When Hillary Clinton told a group of Democratic Party Hollywood hacks recently that George W. Bush was “selected” as president, she was not only speaking for herself, she was reiterating something her poor excuse for a husband believes.
Before he had even left the office he disgraced for eight years, President Clinton was making not-so-veiled and not-so-funny remarks suggesting chicanery had won the race for Bush. He made it very clear he actually thought Al Gore had won the race and been cheated out of victory.
But the topper came last month in a speech he gave overseas.
It did not get much attention in the U.S. media, but the British press understood the significance of what Clinton was doing – breaking the unwritten rule that Americans, let alone former presidents, don’t criticize their country or their leaders on foreign soil.
In case you missed it – and you probably did – Clinton told a little joke.
George W. Bush had won his election “fair and square, five votes to four in the U.S. Supreme Court.”
People who understand comedy know that one of the elements of a good joke is that it needs to have an element of truth. And in the few reports I could find on this speech, not one reporter pointed out that Clinton was dead wrong about the Supreme Court ruling. It was not a 5-4 decision. It was a 7-2 ruling on the constitutionality of the recount procedures.
Is this important? You bet it is. When the man who was sitting president at the time of the ruling can deliberately and knowingly misstate what happened and not be challenged by one media outlet in the entire world (until now, that is), we have a serious problem.
To remind everyone what happened in that historic ruling, the court ruled 7-2 that the recount system in place did not meet constitutional muster. Seven justices in all found an equal protection violation. Five found three violations of federal law.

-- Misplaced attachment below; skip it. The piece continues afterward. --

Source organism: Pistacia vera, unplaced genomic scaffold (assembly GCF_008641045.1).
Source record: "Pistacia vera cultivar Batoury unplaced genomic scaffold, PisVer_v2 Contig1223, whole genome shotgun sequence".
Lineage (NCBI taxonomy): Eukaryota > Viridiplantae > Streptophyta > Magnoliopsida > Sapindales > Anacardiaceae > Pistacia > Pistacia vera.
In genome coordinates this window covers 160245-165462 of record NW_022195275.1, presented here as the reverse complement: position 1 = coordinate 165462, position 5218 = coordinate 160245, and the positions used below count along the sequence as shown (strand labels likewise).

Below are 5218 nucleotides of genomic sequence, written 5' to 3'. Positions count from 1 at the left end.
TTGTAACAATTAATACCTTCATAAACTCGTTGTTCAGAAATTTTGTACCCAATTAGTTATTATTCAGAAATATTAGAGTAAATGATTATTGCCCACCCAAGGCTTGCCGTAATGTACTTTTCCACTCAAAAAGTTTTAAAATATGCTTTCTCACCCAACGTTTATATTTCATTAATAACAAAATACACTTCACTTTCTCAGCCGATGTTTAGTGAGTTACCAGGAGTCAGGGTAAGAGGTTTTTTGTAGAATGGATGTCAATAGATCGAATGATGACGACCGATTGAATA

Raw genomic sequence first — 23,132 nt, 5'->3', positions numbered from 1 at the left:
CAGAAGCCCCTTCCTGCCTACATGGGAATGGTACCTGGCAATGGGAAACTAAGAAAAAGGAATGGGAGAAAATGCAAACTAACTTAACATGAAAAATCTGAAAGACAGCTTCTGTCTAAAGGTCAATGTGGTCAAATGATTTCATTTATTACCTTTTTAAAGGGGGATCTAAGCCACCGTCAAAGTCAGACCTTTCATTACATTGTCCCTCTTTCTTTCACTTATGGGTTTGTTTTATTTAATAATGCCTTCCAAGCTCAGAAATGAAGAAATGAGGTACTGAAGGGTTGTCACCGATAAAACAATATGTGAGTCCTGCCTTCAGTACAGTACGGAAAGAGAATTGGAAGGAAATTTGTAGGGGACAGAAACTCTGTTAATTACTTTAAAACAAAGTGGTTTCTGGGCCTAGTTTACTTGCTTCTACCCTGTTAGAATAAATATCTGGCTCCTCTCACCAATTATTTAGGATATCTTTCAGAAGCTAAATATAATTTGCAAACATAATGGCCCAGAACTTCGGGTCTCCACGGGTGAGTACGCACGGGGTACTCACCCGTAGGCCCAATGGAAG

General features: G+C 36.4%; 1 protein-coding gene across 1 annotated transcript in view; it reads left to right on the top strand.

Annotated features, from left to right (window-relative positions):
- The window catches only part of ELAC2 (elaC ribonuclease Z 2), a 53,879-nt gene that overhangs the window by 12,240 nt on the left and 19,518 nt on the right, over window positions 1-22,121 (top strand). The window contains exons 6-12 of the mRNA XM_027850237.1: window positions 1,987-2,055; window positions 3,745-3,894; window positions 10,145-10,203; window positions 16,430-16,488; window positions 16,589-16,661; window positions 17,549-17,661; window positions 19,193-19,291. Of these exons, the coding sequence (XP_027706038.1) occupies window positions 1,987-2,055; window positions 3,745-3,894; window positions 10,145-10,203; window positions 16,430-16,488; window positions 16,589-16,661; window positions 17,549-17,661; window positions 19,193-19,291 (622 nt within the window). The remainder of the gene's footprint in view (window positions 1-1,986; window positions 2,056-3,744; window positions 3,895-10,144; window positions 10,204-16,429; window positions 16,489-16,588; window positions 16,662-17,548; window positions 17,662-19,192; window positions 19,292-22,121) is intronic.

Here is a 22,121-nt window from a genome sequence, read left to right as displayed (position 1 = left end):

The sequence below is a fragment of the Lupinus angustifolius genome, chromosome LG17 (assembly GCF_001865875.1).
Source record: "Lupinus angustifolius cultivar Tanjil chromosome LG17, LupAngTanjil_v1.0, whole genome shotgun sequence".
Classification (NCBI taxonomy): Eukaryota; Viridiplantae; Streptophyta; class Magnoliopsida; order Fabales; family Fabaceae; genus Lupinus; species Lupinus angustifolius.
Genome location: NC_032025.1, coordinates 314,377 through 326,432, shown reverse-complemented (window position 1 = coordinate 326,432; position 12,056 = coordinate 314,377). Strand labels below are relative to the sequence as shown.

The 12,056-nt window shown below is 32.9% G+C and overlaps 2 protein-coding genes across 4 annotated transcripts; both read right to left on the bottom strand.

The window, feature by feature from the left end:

Where the court was split more closely – 5-4 – was on the remedy. Only five justices agreed that recounts must stop by Dec. 12, the state of Florida’s deadline for certifying elections. Two other justices, David Souter and Stephen Breyer, would have given the recounts six more days because Dec. 18 was the federal deadline for certifying the list of electors.
Either way, of course, Bush wins. The newspapers that pooled resources to study the effects of further recounts concluded, after the fact, Gore would not have picked up enough votes in Florida to overcome Bush if the recount process was still taking place.
Clearly, on the heart of the issue, it was not a 5-4 split on the court, it was a 7-2 split.
Does Clinton not know this? Sure he does. He’s a policy wonk. He’s counting on the rest of us not knowing. And he very nearly got away with it.
Until now, not one challenge from the press – in America or abroad.
Clinton deliberately misstated the facts to undermine President Bush’s authority and credibility while speaking in a foreign country – a key foreign country, I might add, critical to a war effort America is planning in the coming weeks.
I know I have probably said this before, but Clinton is beneath contempt. Again, I say this as someone who did not vote for Bush or Gore. I had no pony in that show. But for a former president to hurl such a phony barb about his successor in a foreign country demonstrates that Clinton is loathsome, despicable, disgraceful beyond words.
It was an embarrassment for America when this man served in the White House, but it seems he is determined to continue embarrassing us all. And his equally contemptible wife is just as bad if not worse.
How many times do we have to relive the 2000 election? And, if we’re going to have to relive it endlessly, can we at least represent the facts correctly? Is that too much to ask of a former president?